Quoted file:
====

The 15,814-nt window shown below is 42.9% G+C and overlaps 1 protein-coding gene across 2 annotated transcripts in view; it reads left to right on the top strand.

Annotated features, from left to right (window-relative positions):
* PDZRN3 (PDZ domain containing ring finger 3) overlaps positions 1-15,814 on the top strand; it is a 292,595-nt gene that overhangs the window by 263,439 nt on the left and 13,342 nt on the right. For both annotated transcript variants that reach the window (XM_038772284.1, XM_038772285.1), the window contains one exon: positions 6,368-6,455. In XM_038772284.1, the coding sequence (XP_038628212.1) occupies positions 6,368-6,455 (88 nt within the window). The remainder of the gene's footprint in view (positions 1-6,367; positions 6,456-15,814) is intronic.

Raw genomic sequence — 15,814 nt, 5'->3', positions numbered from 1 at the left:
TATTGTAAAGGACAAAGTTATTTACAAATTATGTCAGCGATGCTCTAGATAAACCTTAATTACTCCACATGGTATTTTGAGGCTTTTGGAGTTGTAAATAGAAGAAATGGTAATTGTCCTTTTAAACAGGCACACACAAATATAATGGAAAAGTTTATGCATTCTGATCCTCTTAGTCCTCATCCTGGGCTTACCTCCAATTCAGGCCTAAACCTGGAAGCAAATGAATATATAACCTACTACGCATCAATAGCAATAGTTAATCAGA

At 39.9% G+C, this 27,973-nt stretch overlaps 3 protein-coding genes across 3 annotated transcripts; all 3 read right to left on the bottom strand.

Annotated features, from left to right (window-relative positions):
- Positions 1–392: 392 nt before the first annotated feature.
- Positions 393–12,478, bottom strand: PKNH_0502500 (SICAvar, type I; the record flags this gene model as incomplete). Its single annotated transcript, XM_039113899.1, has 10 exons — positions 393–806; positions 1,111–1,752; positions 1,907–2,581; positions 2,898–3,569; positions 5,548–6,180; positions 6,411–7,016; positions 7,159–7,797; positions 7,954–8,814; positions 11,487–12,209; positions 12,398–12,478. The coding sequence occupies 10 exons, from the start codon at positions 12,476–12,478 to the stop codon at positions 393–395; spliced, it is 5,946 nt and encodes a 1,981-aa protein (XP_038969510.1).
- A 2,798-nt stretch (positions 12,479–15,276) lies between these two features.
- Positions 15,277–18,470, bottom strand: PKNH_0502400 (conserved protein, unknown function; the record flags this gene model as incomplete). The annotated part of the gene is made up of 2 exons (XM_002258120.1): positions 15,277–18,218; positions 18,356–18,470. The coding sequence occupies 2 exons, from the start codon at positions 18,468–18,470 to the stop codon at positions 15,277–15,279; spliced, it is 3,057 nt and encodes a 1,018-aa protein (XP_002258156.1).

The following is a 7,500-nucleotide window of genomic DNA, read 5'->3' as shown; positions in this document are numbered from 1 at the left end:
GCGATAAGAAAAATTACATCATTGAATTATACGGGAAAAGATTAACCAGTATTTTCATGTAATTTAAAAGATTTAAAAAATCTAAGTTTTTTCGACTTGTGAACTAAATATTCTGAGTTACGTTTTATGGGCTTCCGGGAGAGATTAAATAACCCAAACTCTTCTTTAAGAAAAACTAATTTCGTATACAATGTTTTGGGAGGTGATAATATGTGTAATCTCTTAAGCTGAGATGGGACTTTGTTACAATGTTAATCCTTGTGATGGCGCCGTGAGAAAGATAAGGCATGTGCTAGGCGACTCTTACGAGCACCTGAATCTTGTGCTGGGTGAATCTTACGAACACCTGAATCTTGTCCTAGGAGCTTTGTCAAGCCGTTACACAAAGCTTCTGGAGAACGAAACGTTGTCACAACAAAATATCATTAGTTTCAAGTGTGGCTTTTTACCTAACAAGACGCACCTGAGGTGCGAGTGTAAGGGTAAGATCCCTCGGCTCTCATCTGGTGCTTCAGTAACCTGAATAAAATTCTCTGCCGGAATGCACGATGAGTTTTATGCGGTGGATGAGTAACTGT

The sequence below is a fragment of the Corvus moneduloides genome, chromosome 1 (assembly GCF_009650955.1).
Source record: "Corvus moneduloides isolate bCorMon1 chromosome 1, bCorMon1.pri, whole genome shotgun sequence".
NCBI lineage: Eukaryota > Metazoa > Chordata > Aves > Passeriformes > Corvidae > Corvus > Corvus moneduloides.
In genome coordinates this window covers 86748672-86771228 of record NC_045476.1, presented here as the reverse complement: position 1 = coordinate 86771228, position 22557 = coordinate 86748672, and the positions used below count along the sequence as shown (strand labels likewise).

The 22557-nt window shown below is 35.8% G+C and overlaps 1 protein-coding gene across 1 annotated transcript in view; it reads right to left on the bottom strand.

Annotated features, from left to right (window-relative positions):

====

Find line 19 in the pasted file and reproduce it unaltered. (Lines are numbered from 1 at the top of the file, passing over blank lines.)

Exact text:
Annotated features, from left to right (window-relative positions):